“Good afternoon ma.” I greeted, with all the politeness I could muster.
To my surprise, she opened her arms and stretched them out to me. Her embrace was comforting.
“I’m so glad you’re here with him.” She whispered, and I thought I heard sniffling. “I’m afraid. I don’t want my son in prison.”
It was the first time I was seeing my mother-in-law vulnerable that way; she’d always been the rigid strict and firm woman. The pillar behind her son. And here she was crying on my shoulder.
“Everything will be fine, ma.” I said, with a reassurance I wasn’t feeling.
“The…dead woman…did he have an affair with her?”
From the way she spoke like someone being choked; I could tell how difficult it as for her to ask that question.
There was no need lying to her. “Yes. But it was over before she died.”
She nodded. “I’m sorry I misjudged you. You’re the best thing that could happen to my son.”
It was ironic how she was only discovering that now, after eight years of being married to Mo. I sighed.
“I have to go now ma. I need to consult with my co-counsel.” I said as I noticed Del beckoning to me.
As I turned to leave , I suddenly felt faint. I stood, gathering my wits around me. Ever since Mo’s arrest I’d been working on adrenaline and very little sleep; something that was ill-advised for a pregnant woman.
It was then I realised that my mother-in-law was unaware of my pregnant state.
“Are you okay?” She asked me.
I took the hand she offered, grateful for the contact. “We were supposed to tell you.”
“Tell me what?” She was supporting me now.
“You’re gonna be a grandmother…again.”
For a moment she was silent; unsure of what to feel, probably. And then she wrapped me in her arms. Our second hug in thirty minutes. Definitely a record breaker.
I let myself bask in her warmth, it was a feeling I was willing to hold on to for as long as possible. My mother-in-law never let her guard down; all the while I’d been married to her son, she’d not for once given me a voluntary hug.
“I’m so happy for you.” She said, when she released me. “But you need to be resting now. You’e not supposed to be here right now. Don’t stress yourself…we do want a healthy baby, you know.”
Although she was on a roll now, barking orders and giving unwanted advice…I didn’t mind because she’d never shown this much concern for my first pregnancy. She’d been too busy detesting me.
“Mummy, I’ll be fine.” I said. I was feeling better already. “I’m just hungry.”
“When last did you eat?”
“Er…I had a cup of coffee this morning.”
“Coffee?! You know what? No more lawyering for you today until you’ve put something in your stomach.”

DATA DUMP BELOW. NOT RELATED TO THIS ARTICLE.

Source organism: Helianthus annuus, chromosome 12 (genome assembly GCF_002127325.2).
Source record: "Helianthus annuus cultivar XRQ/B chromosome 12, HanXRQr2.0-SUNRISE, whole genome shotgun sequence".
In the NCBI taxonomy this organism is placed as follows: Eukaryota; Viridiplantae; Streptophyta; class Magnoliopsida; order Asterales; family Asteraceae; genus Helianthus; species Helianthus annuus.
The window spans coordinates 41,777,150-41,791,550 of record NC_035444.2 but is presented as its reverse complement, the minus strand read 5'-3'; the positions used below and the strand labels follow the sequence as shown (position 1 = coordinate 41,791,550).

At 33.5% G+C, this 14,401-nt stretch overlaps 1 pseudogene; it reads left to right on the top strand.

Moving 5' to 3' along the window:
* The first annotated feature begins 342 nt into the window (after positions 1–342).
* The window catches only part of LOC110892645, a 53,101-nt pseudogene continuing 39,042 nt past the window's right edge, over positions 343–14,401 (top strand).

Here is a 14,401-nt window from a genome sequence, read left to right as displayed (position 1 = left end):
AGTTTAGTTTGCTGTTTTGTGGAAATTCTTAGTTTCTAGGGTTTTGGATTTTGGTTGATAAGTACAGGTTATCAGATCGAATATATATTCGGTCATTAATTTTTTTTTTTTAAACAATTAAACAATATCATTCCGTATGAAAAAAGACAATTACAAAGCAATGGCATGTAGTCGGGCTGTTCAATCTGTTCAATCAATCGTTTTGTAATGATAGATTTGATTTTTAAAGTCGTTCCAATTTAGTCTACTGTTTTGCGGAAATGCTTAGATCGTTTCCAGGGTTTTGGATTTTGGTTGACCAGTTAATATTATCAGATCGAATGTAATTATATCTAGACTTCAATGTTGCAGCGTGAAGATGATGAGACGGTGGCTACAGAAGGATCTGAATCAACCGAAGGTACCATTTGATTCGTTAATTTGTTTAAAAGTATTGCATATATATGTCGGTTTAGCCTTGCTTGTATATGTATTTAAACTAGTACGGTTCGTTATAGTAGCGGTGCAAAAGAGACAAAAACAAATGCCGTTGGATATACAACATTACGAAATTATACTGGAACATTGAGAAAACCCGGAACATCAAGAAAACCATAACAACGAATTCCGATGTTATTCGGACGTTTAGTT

I glanced in the direction I’d seen Del standing; she was there no longer. I couldn’t deny I was hungry.
“Let’s go. I’m not letting you break down.”
I let her lead me out. It felt good to let someone think for me even if just for a minute.
The trial didn’t get any easier, in fact as the days went by; it got tougher. The prosecution implied Mo and Ruby had an affair and she’d been threatening to spill the beans when he decided to shut her up.
Although, I think if they were to really think about what they were saying; the next line of suspicion would fall on me.
A.D.A Jeremy was questioning the dispatch officer who took Mo’s 911 call that night.
“You received a call that night, Officer?”
“Can you remember the time?”
“I think it was between ten and eleven pm thereabouts.”
“And what did the caller say?”
“It was a man. And he reported the crime.”
“What crime particularly?”
“The death of the victim, Eleanor Bright.”
“No. that was all.”
“Did you eventually find out the identity of the caller?”
A this question, I wrung my hands together nervously. Here was trouble…
“Yes. During the course of the investigation, we traced the call.”
“And who was the owner?”
“Mrs Kemi Pepple.”
I heaved a sigh. Mo glanced at me. The testimony of the police officer had further dug our grave.
“No further questions, Your honour.” The prosecution lawyer grinned. “Your witness.”
“No questions for this witness.” Del said.
“I think Jeremy did enough damage, probing the witness more would have been disastrous for us, he’ll only say something that could put another nail in Mo’s coffin.” She explained later to me.
The trial wasn’t going as I expected. It seemed that the prosecution was gaining ground, even though their case hadn’t seemed good enough at first.
I realised that if I didn’t do something now, my husband might end up losing his freedom.
So I made up my mind. I would be visiting the crime scene soon, to look for anything that could get Mo out of this mess…